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Business, taken personally.

An employer’s guide to Subject Access Requests

Posted by Anna Aldred on 20th June 2023

In this scenario, a subject access request (SAR) is a request from an employee to their employer to obtain information as to whether or not personal data is being processed about them.

A trend that we have seen in practice is employees are becoming increasingly aware of their right under data protection legislation. The right which is exercised the most in the employment relationship is the right of access under Article 15, UK GDPR, and most employers will have been on the receiving end of a request.

Why make one?

An employee may be genuinely motivated by a wish to find out what data is being processed and to make sure that it is accurate. However, SAR’s are frequently made in the context of an ongoing dispute or a tribunal or court claim. Some employees may also see the administrative burden and expense to which an employer may be put as offering useful leverage in a dispute and in achieving a settlement.

When to respond?

Regardless of the motivation, when a request comes in, the employer is required to deal with it without undue delay. The legislation gives the receiver one month to comply with the request. This can be extended by up to two further months if the request is complex or there are a number of requests. The employee must have been told about this extension and the reason within one month of the original request.

What to include?

If the information/documents fall within the scope of a request, the employee is entitled to be given a copy of their personal data together with supplementary information on how the data is being processed. We find that some employers simply respond and provide copies and they believe that this is enough and they have complied with their obligations. However, this is not the case. A response needs to include this supplementary information for it to be fully compliant.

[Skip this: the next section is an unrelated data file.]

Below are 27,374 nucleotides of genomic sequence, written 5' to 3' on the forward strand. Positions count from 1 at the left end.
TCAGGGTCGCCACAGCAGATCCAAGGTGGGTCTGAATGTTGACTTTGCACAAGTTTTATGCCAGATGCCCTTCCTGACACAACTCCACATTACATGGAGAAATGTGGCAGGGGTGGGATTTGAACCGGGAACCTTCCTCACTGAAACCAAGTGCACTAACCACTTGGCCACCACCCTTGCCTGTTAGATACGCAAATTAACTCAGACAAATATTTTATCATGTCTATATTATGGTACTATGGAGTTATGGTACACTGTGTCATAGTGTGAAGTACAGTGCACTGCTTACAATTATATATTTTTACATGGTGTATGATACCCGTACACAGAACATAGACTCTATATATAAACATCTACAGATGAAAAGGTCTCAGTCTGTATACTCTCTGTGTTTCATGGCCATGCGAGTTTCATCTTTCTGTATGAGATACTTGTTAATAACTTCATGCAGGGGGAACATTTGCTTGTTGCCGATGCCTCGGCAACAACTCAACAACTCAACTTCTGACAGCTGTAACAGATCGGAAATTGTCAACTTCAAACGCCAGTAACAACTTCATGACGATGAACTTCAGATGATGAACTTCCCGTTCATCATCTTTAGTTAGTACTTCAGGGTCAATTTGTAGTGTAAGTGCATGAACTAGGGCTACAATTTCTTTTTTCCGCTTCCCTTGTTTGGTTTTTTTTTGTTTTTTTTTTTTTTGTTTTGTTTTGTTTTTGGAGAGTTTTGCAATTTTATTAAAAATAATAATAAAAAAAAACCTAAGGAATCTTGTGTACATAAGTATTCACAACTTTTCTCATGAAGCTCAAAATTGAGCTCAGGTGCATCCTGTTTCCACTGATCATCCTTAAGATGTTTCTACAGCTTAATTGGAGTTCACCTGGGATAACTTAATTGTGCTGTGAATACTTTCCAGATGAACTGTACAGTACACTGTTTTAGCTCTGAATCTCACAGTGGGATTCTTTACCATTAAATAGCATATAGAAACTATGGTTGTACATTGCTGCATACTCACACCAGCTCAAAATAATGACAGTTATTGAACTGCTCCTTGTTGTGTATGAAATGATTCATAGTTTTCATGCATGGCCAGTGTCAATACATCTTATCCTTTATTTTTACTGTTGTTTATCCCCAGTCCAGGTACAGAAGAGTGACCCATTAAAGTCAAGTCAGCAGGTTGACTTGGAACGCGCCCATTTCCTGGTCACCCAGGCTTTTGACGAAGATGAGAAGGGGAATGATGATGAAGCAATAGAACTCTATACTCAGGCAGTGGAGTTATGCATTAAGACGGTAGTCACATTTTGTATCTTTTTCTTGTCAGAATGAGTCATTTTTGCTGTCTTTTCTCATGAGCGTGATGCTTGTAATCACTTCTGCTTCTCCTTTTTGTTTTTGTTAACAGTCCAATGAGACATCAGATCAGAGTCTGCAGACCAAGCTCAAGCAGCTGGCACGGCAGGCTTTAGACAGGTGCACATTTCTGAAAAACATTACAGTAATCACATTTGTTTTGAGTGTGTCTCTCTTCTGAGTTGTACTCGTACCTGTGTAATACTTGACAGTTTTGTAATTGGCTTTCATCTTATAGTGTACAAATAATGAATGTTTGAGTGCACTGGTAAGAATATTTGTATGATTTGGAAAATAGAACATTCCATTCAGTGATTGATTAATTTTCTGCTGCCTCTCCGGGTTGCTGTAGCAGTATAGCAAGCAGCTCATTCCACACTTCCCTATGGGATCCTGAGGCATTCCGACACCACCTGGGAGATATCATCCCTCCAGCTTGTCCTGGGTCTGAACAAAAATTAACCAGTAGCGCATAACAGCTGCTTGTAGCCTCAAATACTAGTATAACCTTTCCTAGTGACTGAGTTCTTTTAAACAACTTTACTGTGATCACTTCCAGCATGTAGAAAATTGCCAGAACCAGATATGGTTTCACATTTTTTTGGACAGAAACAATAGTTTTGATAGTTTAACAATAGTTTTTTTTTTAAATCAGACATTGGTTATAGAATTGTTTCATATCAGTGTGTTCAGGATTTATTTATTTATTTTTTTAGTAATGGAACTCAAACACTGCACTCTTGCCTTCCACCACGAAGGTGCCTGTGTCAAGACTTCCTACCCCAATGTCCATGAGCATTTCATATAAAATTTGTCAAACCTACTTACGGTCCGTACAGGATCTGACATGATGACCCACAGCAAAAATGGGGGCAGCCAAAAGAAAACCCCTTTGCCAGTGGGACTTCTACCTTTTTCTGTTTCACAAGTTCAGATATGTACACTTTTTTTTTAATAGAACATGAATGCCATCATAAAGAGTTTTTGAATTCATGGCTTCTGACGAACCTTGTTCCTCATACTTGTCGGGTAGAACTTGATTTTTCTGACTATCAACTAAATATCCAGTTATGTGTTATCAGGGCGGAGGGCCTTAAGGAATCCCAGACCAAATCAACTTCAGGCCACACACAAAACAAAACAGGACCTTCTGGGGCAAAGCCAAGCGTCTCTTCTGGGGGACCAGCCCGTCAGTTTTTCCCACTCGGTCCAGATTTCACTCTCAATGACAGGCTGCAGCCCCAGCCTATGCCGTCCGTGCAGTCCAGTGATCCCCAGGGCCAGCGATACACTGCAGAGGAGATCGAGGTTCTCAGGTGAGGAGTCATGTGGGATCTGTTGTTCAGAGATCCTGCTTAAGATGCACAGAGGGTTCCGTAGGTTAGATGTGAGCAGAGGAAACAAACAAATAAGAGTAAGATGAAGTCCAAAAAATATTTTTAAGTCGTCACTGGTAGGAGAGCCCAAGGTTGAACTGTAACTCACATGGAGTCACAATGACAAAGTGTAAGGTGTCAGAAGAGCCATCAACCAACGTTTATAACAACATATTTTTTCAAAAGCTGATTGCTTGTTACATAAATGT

As discussed at our recent GDPR seminar, some of the challenges that employers may face when dealing with a request are:

  • How to carry out a reasonable search of the systems to find the personal data.
  • What to do if the information includes third party data.
  • How to deal with excessive and vexatious requests.
  • How do you disclose data such as CCTV imagery, which includes third party data, and it is not possible to remove third parties by using pixelation tools.
The benefits of legal professional privilege

One of the main takeaways from the session is the benefits of legal professional privilege and how correspondence to legal advisers is exempt from being disclosed in a SAR.

If you’ve received a SAR or are in need of data protection advice, speak to a member of our team.

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